14. Ant E

    Ant E Science Officer

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    Correct

    1 hour down 1 to go...
     
  15. Seb

    Seb Captain Staff Member

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    I mean, I can tell you that, because it is. I can promise you that no British television channel has more than one ad break in a 30-minute programme.
     
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  16. dvd3500

    dvd3500 Supply Officer

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    Maybe Brexited UK will be able to change that...
     
  17. Ant E

    Ant E Science Officer

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    @neilold
     
  18. neilold

    neilold Science Officer

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    Don't ask me
     
  19. Nikki the Great

    Nikki the Great Flight Co-Ordinator

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    Agreed. Ask someone with an IQ over 50.
     
  20. Aractus

    Aractus Third Technician

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    But that's just the domestic broadcasting you're thinking about.

    If Dylan Moran came on and said "Black books was only ever have been designed for airing on BBC or for 1 ad break" I'd still reserve my right to scepticism when I see just how clearly it is formatted for the US-style 2x ad breaks. It conforms perfectly to the sitcom genre which requires it. If it didn't there would have to be a US edit of it ready for export.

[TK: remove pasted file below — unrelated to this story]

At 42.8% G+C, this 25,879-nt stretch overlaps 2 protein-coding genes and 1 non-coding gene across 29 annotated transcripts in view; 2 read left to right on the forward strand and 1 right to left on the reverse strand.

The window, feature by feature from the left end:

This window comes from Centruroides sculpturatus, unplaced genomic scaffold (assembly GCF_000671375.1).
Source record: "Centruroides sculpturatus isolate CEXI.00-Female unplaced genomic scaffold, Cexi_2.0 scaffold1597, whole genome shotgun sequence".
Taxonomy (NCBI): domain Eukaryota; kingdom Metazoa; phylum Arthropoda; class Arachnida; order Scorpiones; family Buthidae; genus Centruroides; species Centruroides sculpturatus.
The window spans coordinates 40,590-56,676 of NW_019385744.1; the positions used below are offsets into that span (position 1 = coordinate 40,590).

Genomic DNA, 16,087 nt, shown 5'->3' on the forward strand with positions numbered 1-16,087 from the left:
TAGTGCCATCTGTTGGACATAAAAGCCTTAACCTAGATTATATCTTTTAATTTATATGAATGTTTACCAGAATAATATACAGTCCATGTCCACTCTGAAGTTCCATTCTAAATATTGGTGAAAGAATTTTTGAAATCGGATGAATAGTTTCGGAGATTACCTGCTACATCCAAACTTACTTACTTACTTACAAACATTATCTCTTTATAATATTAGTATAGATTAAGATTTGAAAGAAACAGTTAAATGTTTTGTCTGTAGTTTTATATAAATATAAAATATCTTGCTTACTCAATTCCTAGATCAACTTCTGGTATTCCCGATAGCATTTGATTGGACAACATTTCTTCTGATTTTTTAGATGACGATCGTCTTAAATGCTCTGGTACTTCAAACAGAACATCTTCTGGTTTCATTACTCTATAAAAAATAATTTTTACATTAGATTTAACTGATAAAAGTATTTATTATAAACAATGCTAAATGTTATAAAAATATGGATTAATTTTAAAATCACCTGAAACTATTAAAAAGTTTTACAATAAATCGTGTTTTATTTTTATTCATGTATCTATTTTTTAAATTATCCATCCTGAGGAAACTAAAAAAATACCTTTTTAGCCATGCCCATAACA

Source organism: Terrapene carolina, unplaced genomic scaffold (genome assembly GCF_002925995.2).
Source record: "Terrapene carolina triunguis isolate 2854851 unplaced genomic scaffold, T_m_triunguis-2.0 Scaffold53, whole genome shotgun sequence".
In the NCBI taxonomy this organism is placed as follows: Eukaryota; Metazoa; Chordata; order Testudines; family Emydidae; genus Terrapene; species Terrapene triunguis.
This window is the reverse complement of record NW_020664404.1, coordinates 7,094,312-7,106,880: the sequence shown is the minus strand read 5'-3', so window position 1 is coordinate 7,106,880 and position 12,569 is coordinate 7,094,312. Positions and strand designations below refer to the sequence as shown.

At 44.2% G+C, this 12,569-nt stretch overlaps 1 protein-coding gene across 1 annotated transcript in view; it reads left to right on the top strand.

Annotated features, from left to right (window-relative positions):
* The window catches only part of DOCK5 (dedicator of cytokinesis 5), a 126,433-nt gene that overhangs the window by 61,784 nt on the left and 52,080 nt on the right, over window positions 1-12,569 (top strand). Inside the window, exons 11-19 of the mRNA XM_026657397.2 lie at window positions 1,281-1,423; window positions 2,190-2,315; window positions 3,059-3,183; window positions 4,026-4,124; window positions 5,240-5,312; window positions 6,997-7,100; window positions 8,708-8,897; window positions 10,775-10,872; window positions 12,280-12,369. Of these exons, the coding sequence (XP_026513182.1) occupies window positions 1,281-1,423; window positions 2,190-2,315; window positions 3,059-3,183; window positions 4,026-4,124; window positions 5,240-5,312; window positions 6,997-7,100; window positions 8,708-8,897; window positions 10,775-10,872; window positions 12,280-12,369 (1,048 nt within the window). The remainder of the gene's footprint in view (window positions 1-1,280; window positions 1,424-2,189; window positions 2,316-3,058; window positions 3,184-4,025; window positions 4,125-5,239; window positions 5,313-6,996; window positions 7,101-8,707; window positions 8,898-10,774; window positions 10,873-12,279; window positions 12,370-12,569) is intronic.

Anyway we'll agree to disagree, it's not completely relevant to my main point which is sitcom only works as a genre up to ~30 minutes, and that Red Dwarf works best when it's firmly grounded in the sitcom genre. I am concerned because I'd rather we just get good episodes, even if that's less of them. Filming two series back-to-back was too ambitious in my opinion, there's nothing wrong in filming one sitcom series at a time. With respect to the actors, the main cast is just not capable of carrying the series as comedy drama - unless you switch to Rimmer as the main character, with the Cat as the main supporting character. But that opportunity came and went with Back to Earth, that's when Doug had the opportunity to have Rimmer survive at the end of series 8 and be the last human in the universe instead of Lister, and bring Lister back as the hologram; in that scenario you might be able to make comedy-drama work.